But what would have happened if people hadn’t taken a chance on them in the first place? And paid a little more, or took some extra trouble to fix a cranky engine?
We need the same general attitude with hybrids, hydrogen cars, electric cars, propane cars, alternative power for cars and homes and businesses in general. Even if there may be an initial high price for it, both in money itself as well as maintenance and recycling.
Once we get the demand up there and improve the whole mess we’ll start looking to be in better shape, decades from here very likely (unless we can have a computer-like revolution in energy production).
On a related note – one of the most weirdest things I’ve seen was local anti-wind power nuts saying they’d rather have a nuke power plant beside them then a wind tower! Whoa.
Okay, I can understand why some people might think a wind tower is ugly (I personally don’t) but who would rather have nukes right beside them then clean wind?
Some of the stuff these people come up with is laughable – the motion of the turbine causing health problems according to an obscure study, decades old, from a quack who was shunned by his peers.
The anti-wind power group seems to have developed a cult following around here, beyond all reason.
On the level of some of the anti-pro-choice nuts and such (and though I’m an animals rights believer I can throw in some of the animal rights groups to the nut category, same with the gun nuts. Again, I’m a longtime gun rights advocate also, but some of these people are crazy as hell).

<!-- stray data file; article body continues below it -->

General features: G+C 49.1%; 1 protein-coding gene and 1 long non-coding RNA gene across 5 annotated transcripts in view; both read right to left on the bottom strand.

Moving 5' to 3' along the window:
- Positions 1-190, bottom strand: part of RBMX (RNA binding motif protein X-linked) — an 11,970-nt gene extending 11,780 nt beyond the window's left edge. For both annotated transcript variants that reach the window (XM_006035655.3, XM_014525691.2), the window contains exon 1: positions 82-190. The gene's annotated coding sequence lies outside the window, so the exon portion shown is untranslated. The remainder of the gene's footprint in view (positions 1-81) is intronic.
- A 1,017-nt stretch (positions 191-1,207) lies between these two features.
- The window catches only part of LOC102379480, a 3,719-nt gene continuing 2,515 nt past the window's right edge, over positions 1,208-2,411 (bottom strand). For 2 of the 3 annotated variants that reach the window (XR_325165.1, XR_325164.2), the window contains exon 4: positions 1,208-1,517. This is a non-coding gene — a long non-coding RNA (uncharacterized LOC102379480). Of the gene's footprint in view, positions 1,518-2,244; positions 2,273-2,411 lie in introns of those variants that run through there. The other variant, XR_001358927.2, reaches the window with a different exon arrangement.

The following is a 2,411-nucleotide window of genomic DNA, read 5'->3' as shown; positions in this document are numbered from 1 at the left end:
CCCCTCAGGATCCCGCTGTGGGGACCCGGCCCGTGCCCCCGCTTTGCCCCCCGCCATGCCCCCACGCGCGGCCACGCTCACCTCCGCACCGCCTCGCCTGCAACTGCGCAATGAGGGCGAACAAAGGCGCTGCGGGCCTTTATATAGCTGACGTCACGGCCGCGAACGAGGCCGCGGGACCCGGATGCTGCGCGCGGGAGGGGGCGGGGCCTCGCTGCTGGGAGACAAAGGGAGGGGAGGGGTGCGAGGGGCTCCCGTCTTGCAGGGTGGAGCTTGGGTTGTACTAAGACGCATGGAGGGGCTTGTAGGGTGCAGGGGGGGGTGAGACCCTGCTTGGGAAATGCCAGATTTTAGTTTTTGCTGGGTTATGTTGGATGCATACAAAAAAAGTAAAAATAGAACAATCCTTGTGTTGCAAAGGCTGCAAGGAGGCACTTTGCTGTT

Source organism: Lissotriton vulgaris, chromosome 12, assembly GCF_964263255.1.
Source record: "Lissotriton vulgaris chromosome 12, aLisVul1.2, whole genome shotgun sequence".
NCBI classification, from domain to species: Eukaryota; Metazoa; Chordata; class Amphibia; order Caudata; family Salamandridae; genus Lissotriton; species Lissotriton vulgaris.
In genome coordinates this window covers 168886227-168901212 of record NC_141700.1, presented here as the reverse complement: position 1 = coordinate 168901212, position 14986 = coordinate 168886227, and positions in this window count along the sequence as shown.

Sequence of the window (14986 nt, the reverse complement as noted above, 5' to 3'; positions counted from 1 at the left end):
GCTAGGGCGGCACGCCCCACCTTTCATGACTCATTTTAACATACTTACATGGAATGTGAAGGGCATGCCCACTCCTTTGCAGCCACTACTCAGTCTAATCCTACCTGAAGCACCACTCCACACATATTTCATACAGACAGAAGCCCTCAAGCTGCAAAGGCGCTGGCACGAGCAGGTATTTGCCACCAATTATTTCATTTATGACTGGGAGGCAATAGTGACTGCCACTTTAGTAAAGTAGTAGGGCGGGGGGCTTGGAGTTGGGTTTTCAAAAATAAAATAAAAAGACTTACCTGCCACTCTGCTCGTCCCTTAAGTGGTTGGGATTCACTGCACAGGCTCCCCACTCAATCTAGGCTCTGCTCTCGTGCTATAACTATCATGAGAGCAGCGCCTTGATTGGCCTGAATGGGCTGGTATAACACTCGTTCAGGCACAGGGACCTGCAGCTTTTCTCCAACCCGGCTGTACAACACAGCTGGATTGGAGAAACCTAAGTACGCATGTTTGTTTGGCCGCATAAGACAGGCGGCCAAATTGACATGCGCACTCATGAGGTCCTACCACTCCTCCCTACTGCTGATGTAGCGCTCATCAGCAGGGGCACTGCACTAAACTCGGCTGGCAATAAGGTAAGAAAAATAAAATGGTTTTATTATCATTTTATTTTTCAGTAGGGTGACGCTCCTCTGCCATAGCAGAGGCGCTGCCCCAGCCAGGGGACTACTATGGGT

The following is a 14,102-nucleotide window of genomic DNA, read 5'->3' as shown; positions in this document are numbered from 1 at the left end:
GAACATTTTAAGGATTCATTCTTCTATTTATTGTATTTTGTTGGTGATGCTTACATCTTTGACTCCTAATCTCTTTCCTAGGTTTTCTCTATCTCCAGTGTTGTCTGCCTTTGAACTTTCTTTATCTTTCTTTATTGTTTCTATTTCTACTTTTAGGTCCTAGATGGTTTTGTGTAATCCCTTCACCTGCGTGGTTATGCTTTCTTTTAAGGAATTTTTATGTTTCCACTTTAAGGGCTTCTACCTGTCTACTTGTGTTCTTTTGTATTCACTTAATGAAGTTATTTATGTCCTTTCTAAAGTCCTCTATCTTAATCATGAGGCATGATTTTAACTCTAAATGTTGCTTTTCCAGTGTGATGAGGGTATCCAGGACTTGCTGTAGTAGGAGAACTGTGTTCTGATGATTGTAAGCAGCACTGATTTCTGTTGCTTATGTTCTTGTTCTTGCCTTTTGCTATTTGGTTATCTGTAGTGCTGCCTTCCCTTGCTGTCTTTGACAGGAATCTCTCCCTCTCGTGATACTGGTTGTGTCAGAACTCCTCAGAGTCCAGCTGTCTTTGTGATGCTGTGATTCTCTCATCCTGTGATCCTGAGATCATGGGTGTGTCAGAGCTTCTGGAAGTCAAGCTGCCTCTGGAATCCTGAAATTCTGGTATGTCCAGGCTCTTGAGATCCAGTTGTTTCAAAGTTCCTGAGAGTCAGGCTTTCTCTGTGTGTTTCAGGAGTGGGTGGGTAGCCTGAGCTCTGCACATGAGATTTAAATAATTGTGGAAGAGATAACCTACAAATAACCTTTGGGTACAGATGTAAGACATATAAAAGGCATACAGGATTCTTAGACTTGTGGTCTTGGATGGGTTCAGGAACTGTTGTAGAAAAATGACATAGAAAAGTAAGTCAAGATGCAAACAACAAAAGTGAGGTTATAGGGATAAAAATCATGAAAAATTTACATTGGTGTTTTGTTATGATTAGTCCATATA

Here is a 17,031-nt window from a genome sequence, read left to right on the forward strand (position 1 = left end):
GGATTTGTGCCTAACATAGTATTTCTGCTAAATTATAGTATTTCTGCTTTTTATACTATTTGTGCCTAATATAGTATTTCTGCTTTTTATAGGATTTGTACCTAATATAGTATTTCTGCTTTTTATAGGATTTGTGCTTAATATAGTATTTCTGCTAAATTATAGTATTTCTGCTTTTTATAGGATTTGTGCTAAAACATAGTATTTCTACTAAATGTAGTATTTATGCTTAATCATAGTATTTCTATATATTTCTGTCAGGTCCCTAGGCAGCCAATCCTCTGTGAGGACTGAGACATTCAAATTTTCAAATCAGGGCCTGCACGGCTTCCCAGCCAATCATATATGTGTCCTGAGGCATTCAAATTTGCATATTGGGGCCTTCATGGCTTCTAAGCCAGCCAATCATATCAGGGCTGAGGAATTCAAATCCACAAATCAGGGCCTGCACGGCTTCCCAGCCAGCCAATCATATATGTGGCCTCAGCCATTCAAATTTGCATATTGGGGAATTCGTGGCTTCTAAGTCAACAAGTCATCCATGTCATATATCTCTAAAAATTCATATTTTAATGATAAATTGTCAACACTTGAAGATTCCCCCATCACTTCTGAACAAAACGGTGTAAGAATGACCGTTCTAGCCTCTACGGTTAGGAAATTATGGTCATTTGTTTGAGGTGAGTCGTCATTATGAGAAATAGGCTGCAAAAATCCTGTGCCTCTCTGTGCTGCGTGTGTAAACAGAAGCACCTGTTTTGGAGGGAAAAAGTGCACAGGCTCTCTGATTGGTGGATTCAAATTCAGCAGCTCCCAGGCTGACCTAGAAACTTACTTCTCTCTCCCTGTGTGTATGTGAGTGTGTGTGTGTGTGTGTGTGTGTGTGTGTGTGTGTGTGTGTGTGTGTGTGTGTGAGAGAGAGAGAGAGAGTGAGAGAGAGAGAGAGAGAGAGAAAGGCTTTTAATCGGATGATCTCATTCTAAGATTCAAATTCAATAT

What would happen with these anti-wind tower people if their power starting going out on a random basis? Or their electricity prices sky-rocketed beyond all reason?
Updated Garmin Maps
These are yet more updated, cleaned up maps for this area.
There’s two sets – one with all the major and minor streams, rivers, ponds, and lakes in the area; and one without.
These of course should work on many of the Garmin GPS units, and can be converted to other formats.
Here’s the directory. Disclaimer – use at your own risk, I make no guarantees about accuracy.
You should be able to make a directory for which ever file you download (upperny.zip is just the roads, water.zip is roads and the water – both are transparent so they let the basemap show through), and then unzip the .zip into it, then click the .reg file. This will add the map to your registry and allow Mapsource to access it.
Fort Drum had its centennial celebration complete with a large air show.
Dumb of me – I didn’t go! Despite my life-long interest in flying and airplanes!
My wife and my father weren’t interested, and frankly with the high gas prices I don’t do much that’s unnecessary in the way of driving.
But none of those were a good excuse for me not wanting to go to something I was extremely interested in. I can’t explain it.
Ah well. Here’s some pics, courtesy of my niece Heidi.